Shutting Up on International Women's Day
(From a post that went up on my Kobo CEO Slack channel #the-chief at midnight last night, at the very beginning of #InternationalWomensDay …)
“I was thinking about how best I as CEO should recognize this important day — a talk at town hall, an email to the whole company, a post on the blog? With the din of US political news, reports on lack of prosecution for sexual assaults in Canada, the Women’s March on Washington and in cities around the world, and so much more, there is a lot to talk about. I could fill pages and screens with what is yet to be done and needs to be done. But before I dove in, I asked my wife Laura what she thought I should do for International Women’s Day.
She said, “Maybe this time it’s not about you talking or writing. Maybe it’s about listening. Women are tired of being talked at, talked to, talked over, of having to shout to be heard. There are so many voices telling them to calm down or settle down or relax or stop overreacting. It’s all so loud. Regardless of their good intent, maybe the best thing that men could do on International Women’s Day is to shut up for the day. Give women time and space to be heard, to say what they want to say. Just listen.”
And at first I bristled at that. Why should I be quiet? Why should I have to shut up? But my fantastic wife is very very smart. And one of my best rules is that an idea that gets my back up is probably worth trying, because it’s outside of my comfort zone, where all the best learning happens.
So here’s what I’m going to do: today I’m turning the CEO’s Slack channel #the-chief over to the women of Kobo, to do with as you will. Talk about the women who inspired you or mentored you. Talk about the things that drive you crazy or give you hope. Talk about the workplace you want for yourself or the next generation to come. Talk about your mother or your grandmother. Talk about whatever, to each other or yourself. Today, #the-chief is all yours.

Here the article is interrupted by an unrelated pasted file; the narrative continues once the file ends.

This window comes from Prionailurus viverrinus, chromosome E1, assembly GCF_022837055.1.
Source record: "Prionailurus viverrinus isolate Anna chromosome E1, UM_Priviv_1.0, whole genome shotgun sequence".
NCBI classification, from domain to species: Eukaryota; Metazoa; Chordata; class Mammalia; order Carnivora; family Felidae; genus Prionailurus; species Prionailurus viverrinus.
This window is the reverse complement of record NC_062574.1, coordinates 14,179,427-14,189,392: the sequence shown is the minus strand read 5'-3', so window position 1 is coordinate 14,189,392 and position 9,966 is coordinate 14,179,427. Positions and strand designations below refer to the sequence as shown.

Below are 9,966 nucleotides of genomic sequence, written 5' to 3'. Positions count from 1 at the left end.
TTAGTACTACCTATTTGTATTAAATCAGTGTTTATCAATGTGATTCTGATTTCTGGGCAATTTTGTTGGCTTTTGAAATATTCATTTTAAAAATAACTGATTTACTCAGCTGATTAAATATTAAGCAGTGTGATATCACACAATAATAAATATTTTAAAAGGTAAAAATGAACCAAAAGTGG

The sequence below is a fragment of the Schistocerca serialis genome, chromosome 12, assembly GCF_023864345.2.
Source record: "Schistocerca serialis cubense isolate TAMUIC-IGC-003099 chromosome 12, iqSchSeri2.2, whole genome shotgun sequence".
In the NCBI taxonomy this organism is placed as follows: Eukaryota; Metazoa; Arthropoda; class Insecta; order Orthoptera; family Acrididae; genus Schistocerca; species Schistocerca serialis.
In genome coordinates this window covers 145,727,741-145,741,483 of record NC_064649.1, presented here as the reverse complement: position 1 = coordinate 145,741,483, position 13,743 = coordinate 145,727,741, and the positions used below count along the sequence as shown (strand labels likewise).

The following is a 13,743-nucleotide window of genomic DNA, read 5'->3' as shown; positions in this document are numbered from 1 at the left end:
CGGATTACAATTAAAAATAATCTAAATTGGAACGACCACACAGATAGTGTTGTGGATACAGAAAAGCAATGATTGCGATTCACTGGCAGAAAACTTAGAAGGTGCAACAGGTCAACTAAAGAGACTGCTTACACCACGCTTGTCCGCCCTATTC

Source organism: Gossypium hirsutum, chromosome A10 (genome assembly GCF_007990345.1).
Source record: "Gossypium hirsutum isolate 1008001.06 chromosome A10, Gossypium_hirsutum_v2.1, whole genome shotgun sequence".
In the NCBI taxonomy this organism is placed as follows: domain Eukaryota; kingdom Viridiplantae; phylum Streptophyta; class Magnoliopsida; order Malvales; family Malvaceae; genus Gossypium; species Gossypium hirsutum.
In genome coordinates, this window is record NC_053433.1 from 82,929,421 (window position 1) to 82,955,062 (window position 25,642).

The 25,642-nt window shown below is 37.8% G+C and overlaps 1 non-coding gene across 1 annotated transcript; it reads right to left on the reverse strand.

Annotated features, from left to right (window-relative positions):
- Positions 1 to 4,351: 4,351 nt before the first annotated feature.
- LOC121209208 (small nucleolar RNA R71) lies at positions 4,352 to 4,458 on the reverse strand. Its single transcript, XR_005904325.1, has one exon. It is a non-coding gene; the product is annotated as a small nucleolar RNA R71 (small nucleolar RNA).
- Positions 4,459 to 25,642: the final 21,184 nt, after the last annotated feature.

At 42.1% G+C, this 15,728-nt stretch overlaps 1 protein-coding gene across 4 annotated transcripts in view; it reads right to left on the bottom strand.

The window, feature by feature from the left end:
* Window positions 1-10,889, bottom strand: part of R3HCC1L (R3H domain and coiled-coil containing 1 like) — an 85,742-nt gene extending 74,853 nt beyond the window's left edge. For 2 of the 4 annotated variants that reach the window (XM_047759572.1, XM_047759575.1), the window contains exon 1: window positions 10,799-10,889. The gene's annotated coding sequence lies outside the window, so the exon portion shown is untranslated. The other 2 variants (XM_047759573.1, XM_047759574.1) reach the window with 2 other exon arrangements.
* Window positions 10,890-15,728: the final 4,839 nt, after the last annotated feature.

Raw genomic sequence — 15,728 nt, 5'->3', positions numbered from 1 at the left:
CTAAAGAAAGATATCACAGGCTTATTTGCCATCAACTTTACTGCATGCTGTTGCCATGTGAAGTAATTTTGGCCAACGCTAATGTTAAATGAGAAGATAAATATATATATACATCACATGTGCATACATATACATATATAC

I’m just going to listen and take it in. I’ll shut up for the day and make some space, only answering if asked. I hope the men of Kobo do the same, and use this as an opportunity to get a window into how the women with whom they work think and feel. As a guy, does the idea of just listening get your back up? As a woman, does the idea of sharing your thoughts, feelings, memories or opinions out in public make you uncomfortable? Good. Then you’ve found the edge of your comfort zone. And that’s where we learn. Happy International Women’s Day, Kobo. Over to you.”
(Afterword: The posts, conversation, ideas, frustrations and hopes that have followed all day are absolutely amazing. Moving, heartfelt, and inspiring. Not mine to share, but I’m grateful to have had the chance to listen and learn.)